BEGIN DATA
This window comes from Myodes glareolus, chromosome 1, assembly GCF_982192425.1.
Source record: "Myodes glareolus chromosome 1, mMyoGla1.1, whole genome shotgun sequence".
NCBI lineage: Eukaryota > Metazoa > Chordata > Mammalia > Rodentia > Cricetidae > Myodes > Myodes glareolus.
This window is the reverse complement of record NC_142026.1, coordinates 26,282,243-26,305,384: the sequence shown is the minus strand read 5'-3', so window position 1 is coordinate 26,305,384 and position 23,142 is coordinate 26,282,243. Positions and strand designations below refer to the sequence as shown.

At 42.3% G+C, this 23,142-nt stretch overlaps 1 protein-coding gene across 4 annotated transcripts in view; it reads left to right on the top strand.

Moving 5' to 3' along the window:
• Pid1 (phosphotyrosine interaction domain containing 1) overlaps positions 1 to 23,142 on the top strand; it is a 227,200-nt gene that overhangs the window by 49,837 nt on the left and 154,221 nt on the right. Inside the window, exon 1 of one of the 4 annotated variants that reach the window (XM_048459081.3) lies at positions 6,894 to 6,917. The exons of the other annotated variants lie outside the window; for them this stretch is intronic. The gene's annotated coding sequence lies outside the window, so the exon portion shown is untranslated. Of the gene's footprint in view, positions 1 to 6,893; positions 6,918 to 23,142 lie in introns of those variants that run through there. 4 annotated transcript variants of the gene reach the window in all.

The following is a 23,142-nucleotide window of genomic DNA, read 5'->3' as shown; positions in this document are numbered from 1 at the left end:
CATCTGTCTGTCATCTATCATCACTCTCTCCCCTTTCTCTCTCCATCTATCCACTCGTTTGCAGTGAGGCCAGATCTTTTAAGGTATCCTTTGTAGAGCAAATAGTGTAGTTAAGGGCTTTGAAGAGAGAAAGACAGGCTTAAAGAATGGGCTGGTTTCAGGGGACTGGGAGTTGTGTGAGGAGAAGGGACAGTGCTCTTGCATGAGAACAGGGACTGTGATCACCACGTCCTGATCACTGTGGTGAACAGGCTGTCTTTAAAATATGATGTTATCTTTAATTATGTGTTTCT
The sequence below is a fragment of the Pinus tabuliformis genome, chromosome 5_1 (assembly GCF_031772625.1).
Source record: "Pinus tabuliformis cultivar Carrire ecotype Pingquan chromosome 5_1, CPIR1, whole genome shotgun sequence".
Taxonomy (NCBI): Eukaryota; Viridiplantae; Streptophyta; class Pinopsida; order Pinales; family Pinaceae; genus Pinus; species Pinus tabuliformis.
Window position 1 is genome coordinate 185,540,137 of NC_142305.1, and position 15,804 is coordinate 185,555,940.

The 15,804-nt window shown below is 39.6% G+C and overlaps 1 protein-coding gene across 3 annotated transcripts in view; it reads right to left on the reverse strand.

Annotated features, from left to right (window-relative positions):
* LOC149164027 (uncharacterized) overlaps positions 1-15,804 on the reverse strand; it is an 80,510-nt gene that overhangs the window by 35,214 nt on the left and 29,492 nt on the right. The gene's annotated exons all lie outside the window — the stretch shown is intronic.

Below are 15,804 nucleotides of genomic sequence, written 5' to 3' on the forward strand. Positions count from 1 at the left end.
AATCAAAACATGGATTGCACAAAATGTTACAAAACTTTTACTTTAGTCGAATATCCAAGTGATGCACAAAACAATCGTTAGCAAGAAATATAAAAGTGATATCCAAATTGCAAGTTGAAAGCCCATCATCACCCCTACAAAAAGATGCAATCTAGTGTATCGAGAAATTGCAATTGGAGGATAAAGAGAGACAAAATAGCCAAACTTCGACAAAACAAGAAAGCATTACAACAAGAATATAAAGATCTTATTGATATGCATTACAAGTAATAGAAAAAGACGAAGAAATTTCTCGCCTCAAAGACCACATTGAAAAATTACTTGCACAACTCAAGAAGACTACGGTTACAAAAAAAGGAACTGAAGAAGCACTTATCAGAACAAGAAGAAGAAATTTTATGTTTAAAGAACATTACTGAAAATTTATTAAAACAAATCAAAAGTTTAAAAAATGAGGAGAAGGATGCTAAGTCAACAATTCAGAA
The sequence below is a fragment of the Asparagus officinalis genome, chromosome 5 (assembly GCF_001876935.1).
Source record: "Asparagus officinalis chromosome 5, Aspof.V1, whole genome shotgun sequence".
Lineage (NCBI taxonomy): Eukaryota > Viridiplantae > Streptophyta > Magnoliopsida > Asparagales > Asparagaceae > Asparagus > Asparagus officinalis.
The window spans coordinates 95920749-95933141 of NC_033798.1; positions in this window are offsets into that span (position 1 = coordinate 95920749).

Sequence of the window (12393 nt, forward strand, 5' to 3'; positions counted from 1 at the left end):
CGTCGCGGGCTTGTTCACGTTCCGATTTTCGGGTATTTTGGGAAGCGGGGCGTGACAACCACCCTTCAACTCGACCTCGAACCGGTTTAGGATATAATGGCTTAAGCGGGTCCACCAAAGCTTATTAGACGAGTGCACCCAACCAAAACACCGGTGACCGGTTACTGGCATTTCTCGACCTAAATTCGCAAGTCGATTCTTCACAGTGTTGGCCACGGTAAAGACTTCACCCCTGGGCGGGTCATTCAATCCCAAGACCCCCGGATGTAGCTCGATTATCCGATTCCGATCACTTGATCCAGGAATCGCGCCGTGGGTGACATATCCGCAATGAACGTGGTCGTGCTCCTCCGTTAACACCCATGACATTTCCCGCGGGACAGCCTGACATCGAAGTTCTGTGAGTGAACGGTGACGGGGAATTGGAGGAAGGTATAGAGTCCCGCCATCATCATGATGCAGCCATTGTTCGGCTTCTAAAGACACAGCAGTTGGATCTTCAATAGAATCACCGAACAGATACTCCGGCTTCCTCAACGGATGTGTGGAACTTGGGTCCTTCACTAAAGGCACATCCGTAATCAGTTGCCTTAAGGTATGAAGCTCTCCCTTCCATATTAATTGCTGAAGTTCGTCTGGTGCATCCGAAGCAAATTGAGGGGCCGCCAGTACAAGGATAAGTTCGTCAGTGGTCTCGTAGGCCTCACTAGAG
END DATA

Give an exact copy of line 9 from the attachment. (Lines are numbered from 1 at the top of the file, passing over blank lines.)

CATCTGTCTGTCATCTATCATCACTCTCTCCCCTTTCTCTCTCCATCTATCCACTCGTTTGCAGTGAGGCCAGATCTTTTAAGGTATCCTTTGTAGAGCAAATAGTGTAGTTAAGGGCTTTGAAGAGAGAAAGACAGGCTTAAAGAATGGGCTGGTTTCAGGGGACTGGGAGTTGTGTGAGGAGAAGGGACAGTGCTCTTGCATGAGAACAGGGACTGTGATCACCACGTCCTGATCACTGTGGTGAACAGGCTGTCTTTAAAATATGATGTTATCTTTAATTATGTGTTTCT